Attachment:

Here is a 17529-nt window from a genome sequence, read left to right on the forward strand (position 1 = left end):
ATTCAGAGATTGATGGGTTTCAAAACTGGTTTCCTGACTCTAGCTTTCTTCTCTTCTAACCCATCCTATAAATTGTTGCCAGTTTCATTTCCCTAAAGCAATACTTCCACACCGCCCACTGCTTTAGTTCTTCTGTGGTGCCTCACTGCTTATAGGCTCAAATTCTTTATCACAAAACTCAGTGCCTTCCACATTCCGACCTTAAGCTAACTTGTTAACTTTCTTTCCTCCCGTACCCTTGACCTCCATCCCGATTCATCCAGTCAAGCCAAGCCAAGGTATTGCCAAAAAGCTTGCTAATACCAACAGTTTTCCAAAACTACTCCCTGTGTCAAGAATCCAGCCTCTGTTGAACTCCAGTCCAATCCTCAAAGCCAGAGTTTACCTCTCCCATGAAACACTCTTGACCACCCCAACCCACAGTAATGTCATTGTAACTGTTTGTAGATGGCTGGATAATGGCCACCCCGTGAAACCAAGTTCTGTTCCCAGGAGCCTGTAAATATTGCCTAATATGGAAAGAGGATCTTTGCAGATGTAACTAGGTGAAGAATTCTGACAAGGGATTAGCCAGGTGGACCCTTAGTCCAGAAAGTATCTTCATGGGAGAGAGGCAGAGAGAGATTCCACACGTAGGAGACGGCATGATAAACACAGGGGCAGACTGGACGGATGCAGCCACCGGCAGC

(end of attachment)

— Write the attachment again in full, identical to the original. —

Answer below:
Here is a 17529-nt window from a genome sequence, read left to right on the forward strand (position 1 = left end):
ATTCAGAGATTGATGGGTTTCAAAACTGGTTTCCTGACTCTAGCTTTCTTCTCTTCTAACCCATCCTATAAATTGTTGCCAGTTTCATTTCCCTAAAGCAATACTTCCACACCGCCCACTGCTTTAGTTCTTCTGTGGTGCCTCACTGCTTATAGGCTCAAATTCTTTATCACAAAACTCAGTGCCTTCCACATTCCGACCTTAAGCTAACTTGTTAACTTTCTTTCCTCCCGTACCCTTGACCTCCATCCCGATTCATCCAGTCAAGCCAAGCCAAGGTATTGCCAAAAAGCTTGCTAATACCAACAGTTTTCCAAAACTACTCCCTGTGTCAAGAATCCAGCCTCTGTTGAACTCCAGTCCAATCCTCAAAGCCAGAGTTTACCTCTCCCATGAAACACTCTTGACCACCCCAACCCACAGTAATGTCATTGTAACTGTTTGTAGATGGCTGGATAATGGCCACCCCGTGAAACCAAGTTCTGTTCCCAGGAGCCTGTAAATATTGCCTAATATGGAAAGAGGATCTTTGCAGATGTAACTAGGTGAAGAATTCTGACAAGGGATTAGCCAGGTGGACCCTTAGTCCAGAAAGTATCTTCATGGGAGAGAGGCAGAGAGAGATTCCACACGTAGGAGACGGCATGATAAACACAGGGGCAGACTGGACGGATGCAGCCACCGGCAGC